Outlined below is a typical emotional journey: Individuals go through this journey at different speeds and with varying degrees of severity. Managers who knew about the changes in advance of employees may be at the awareness phase at the point when employees are in shock and denial. Some individuals may remain stuck in the difficult stage of being aware, but not prepared to let go. Being sensitive to the emotional factors in change programmes and factoring in its impact in the execution will significantly improve both the speed and quality of the outcome.
Papering over the cracks of these emotions and just telling people to change will ultimately come back to haunt change leaders. Dealing with these issues should not necessarily take more lapsed time.
Additional resources and sensitive leadership from the top are required
A key factor for success in change management programmes is whether you have the internal skills and people resources to enable change to succeed, and that you deploy these correctly. If you believe that you lack the resources then seek outside help at the outset. Resist a “suck it and see” approach when you start and then ship in outside help when things start to go wrong. Deploying the necessary resources at the outset demonstrates to the business that this is a priority, builds trust and confidence in the team and sustains early momentum. Allowing stress levels to build through a lack of resources increases the likelihood that the whole programme will cost more and deliver less.
The style of leadership adopted will to some extent depend on the business culture. Taking a command-and-control, task focused approach will achieve change quickly but may prove difficult to sustain – those involved in the day-to-day running of the activity will feel less ownership. The secret is to balance “transformational” leadership of creating visions and developing ownership with old fashioned “transactional” leadership of getting it done in a structured, disciplined way.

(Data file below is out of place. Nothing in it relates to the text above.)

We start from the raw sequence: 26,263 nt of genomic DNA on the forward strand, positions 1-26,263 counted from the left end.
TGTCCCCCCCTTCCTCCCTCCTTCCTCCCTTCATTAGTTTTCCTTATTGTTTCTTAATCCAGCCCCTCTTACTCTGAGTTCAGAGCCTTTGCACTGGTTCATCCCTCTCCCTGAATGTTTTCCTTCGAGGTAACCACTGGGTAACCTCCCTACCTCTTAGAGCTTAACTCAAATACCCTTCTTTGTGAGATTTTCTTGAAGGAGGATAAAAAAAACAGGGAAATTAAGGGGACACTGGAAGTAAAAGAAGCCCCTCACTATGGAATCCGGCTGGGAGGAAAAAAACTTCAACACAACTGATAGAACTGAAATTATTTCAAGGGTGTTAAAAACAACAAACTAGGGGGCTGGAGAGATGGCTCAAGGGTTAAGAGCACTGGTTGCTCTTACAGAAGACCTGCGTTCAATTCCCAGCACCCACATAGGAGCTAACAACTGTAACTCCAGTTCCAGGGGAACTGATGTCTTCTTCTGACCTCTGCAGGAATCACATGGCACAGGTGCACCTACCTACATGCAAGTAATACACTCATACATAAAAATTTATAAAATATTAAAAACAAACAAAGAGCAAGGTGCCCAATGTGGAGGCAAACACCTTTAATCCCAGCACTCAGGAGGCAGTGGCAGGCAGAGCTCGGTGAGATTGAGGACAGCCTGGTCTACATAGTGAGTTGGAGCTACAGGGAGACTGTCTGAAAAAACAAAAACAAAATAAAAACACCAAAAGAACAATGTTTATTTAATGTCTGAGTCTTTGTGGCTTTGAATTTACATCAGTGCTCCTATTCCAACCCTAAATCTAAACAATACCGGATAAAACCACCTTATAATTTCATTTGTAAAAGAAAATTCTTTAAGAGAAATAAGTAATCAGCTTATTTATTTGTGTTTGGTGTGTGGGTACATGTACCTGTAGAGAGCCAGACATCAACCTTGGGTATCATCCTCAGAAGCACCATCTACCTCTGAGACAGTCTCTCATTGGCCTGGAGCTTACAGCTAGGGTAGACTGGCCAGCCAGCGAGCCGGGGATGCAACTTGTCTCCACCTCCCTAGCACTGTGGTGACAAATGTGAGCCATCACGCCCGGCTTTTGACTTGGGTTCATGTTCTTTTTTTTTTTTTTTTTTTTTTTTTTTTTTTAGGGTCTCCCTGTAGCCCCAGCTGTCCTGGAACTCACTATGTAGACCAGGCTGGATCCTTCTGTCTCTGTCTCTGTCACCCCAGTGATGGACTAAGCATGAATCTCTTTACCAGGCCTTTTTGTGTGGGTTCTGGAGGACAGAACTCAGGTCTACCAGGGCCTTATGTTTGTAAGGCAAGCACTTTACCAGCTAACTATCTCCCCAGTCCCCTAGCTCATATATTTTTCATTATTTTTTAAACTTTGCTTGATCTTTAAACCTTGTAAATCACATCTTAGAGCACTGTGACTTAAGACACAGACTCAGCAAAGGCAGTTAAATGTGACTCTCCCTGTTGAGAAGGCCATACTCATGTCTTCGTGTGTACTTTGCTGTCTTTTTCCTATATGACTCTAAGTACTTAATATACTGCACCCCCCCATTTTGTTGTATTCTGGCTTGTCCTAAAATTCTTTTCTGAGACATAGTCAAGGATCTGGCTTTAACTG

Providing focus and generating ownership alone is not enough.
There is a real need for these ‘inspirational’ aspects to be supported by good honest leadership in structured and disciplined approaches.
Generating ownership of goals and tasks requires a change leader to be clear on who has the greatest impact on performance and how to motivate them. Ownership will also come if leaders engage teams in generating a shared vision and help them recognise the contribution that they make to achieving targets.
Above all, the objective of change leadership is the development of higher levels of performance.
Change leadership is an active process that uses the best of transformational and transactional styles to achieve this and in parallel recognises and manages the natural resistance in the organisation.
While the change leadership style should be adapted to the nature of the work, it does not negate the need for sufficient commitment in management time, financial and human resources. As a manager, if the programme is not high on your agenda then it will not be high on the agenda of the team working on it.
Change management and the future
One thing is certain, change, as a constant challenge, is something every business will have to engage in more and more often. Businesses will also have to get better at managing change. Consider carefully the need and desire for change, the skills and resources required, the emotional state, the leadership style and the outcomes you seek. As Bruce Barton, politician, author and advertising executive, put it: “when you are through changing, you are through.”
Stuart Smith is Managing Director of Bourton Group and its subsidiary company The Six Sigma Group
Tel: 01926 633333